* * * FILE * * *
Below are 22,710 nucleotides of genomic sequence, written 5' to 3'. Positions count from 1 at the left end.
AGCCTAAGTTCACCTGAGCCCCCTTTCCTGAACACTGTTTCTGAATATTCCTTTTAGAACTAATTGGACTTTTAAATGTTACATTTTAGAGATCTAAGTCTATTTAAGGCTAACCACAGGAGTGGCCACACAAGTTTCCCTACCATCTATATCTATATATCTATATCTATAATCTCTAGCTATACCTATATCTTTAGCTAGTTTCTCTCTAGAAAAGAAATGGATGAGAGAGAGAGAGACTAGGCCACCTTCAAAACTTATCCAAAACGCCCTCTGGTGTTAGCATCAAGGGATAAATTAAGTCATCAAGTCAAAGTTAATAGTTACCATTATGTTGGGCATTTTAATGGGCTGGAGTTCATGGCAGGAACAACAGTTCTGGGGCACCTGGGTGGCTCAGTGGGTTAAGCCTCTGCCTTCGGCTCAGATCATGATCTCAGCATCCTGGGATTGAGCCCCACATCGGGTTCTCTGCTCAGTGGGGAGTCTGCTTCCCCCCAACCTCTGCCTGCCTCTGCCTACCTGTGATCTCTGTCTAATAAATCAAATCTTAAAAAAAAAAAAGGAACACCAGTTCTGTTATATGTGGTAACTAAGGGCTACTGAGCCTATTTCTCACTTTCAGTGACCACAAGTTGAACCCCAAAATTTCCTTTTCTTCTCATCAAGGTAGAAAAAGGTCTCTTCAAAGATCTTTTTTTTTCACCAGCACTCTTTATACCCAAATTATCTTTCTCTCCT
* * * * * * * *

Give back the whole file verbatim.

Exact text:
Below are 22,710 nucleotides of genomic sequence, written 5' to 3'. Positions count from 1 at the left end.
AGCCTAAGTTCACCTGAGCCCCCTTTCCTGAACACTGTTTCTGAATATTCCTTTTAGAACTAATTGGACTTTTAAATGTTACATTTTAGAGATCTAAGTCTATTTAAGGCTAACCACAGGAGTGGCCACACAAGTTTCCCTACCATCTATATCTATATATCTATATCTATAATCTCTAGCTATACCTATATCTTTAGCTAGTTTCTCTCTAGAAAAGAAATGGATGAGAGAGAGAGAGACTAGGCCACCTTCAAAACTTATCCAAAACGCCCTCTGGTGTTAGCATCAAGGGATAAATTAAGTCATCAAGTCAAAGTTAATAGTTACCATTATGTTGGGCATTTTAATGGGCTGGAGTTCATGGCAGGAACAACAGTTCTGGGGCACCTGGGTGGCTCAGTGGGTTAAGCCTCTGCCTTCGGCTCAGATCATGATCTCAGCATCCTGGGATTGAGCCCCACATCGGGTTCTCTGCTCAGTGGGGAGTCTGCTTCCCCCCAACCTCTGCCTGCCTCTGCCTACCTGTGATCTCTGTCTAATAAATCAAATCTTAAAAAAAAAAAAGGAACACCAGTTCTGTTATATGTGGTAACTAAGGGCTACTGAGCCTATTTCTCACTTTCAGTGACCACAAGTTGAACCCCAAAATTTCCTTTTCTTCTCATCAAGGTAGAAAAAGGTCTCTTCAAAGATCTTTTTTTTTCACCAGCACTCTTTATACCCAAATTATCTTTCTCTCCT